Re: Feature request: Add --no-edit to git tag command
- Date: Fri, 5 Apr 2019 18:21:00 -0400
- From: Jeff King <peff@xxxxxxxx>
- Subject: Re: Feature request: Add --no-edit to git tag command
On Thu, Apr 04, 2019 at 08:56:16AM -0500, Robert Dailey wrote:
> > I was thinking it was just the --no-edit fix. :) Even with the "--amend"
> > thing, though, it's probably a little light for a 3-month-long GSoC
> > project. :)
> I apologize for the confusion. I'm not fully aware of any per-option
> philosophies in Git, so I may be unaware of the misunderstanding my
> request is causing. Let me attempt to clarify.
I think most of the confusion was just bad reading on my part. :)
> My goal as a user is to correct a tag. If I point a tag at the wrong
> commit, I simply want to move that tag to point to another commit. At
> the moment, the only way I know to do this is the -f option, which I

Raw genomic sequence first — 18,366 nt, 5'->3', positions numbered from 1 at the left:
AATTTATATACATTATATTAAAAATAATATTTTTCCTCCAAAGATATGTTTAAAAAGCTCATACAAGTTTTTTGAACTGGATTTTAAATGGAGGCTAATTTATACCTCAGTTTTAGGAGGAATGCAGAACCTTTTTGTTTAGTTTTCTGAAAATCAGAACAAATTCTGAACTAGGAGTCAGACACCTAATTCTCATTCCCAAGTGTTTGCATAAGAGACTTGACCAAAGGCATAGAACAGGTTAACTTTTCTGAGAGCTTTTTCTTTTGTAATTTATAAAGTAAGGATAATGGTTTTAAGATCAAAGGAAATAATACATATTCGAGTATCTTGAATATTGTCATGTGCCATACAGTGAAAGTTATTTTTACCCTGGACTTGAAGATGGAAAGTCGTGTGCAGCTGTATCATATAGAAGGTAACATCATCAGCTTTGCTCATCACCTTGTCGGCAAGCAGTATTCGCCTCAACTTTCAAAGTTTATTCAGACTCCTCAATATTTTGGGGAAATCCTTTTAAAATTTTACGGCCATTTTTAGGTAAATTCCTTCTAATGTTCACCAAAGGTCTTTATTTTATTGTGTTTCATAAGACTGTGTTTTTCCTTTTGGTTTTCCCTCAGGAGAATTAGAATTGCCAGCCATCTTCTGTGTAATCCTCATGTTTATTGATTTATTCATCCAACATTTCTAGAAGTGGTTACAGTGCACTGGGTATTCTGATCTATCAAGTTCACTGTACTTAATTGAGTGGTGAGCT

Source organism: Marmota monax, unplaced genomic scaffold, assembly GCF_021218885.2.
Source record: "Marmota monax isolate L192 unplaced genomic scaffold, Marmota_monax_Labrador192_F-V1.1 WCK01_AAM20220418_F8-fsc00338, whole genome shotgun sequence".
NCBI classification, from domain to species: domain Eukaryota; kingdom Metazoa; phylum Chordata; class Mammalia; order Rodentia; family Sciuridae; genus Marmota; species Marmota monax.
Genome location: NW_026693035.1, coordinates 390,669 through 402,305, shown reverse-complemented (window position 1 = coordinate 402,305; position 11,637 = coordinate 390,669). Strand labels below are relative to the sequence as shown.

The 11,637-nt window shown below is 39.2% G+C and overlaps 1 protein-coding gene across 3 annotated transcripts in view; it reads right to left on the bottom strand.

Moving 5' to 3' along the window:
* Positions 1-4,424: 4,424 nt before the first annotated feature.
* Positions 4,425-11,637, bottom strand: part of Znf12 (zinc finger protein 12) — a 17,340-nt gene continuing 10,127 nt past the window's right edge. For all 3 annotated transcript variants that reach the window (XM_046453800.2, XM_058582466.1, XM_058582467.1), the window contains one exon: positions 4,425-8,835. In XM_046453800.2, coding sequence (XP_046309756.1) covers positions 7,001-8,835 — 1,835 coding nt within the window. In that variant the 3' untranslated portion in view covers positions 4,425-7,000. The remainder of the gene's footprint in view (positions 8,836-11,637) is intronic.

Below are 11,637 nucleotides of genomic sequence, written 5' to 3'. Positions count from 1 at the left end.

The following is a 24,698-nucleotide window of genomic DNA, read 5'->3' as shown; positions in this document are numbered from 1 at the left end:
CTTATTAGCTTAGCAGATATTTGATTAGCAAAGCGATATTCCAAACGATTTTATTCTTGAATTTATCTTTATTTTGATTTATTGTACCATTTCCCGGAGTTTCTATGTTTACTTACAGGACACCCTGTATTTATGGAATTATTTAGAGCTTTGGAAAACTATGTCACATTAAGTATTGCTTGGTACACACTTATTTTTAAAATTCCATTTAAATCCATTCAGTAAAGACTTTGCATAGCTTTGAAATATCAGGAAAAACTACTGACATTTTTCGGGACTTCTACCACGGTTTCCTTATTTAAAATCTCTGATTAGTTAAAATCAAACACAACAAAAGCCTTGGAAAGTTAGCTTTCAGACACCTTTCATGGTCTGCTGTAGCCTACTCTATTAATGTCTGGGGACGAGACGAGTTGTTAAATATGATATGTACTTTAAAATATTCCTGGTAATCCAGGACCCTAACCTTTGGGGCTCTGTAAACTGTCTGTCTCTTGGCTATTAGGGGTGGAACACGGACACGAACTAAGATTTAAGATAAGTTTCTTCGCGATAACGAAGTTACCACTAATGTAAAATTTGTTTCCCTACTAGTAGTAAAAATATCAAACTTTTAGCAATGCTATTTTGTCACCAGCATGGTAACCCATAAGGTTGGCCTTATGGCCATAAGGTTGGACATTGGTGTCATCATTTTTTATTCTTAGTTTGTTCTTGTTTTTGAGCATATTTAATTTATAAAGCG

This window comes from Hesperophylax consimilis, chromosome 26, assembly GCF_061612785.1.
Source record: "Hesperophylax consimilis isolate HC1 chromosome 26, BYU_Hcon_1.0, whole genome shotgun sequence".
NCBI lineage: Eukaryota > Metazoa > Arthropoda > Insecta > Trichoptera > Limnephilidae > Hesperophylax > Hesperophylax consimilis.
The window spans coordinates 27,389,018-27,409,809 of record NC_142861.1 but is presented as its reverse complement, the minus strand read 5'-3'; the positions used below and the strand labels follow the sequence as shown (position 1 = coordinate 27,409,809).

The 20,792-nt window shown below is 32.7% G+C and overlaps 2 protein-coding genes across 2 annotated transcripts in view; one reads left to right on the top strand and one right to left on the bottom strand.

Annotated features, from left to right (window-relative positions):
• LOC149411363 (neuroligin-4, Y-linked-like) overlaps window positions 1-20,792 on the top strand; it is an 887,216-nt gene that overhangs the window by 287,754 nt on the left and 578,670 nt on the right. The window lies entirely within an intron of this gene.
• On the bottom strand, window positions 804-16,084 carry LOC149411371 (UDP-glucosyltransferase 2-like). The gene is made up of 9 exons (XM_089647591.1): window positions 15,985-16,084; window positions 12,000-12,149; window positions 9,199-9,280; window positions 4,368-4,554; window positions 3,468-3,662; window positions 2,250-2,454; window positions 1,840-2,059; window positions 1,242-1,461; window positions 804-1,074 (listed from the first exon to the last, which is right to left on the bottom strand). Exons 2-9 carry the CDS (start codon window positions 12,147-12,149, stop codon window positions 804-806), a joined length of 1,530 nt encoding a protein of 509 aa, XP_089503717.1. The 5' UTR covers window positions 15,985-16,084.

> just treat as a "move" for the tag. I realize that may not be its
> intent in the implementation, but from a user perspective that's the
> end result I get.
> So if I treat -f as a "move this tag", I also want to say "reuse the
> existing commit message". So again, in my mind, that means -f
> --no-edit. Which means "I'm moving this tag and I want to keep the
> previous commit message".
> I hope this makes more sense. If getting this means not using -f or
> --no-edit at all, and is instead a whole different set of options, I'm
> OK with that as long as the end result is achievable. It's impossible
> to write a script to "move" (-f) a bunch of annotated tags without an
> editor prompting me on each one. So this "--no-edit" addition would
> assist in automation, and also making sure that we simply want to
> correct a tag, but not alter the message.
Yeah, I think what you want to do is perfectly reasonable. The only
reason not to use "-f" is because it already means other things, and we
don't want to overload it. Calling it "--amend" would make perfect
sense (and then fixing "--no-edit" so it lets you avoid opening the
editor). So I think there are two bits of work:
1. Add an "--amend" option, which allows overwriting an existing tag
and pre-populates the message with the existing tag's message.
2. Make --no-edit work like the patch I showed earlier (assuming that
your --amend still opens an editor by default).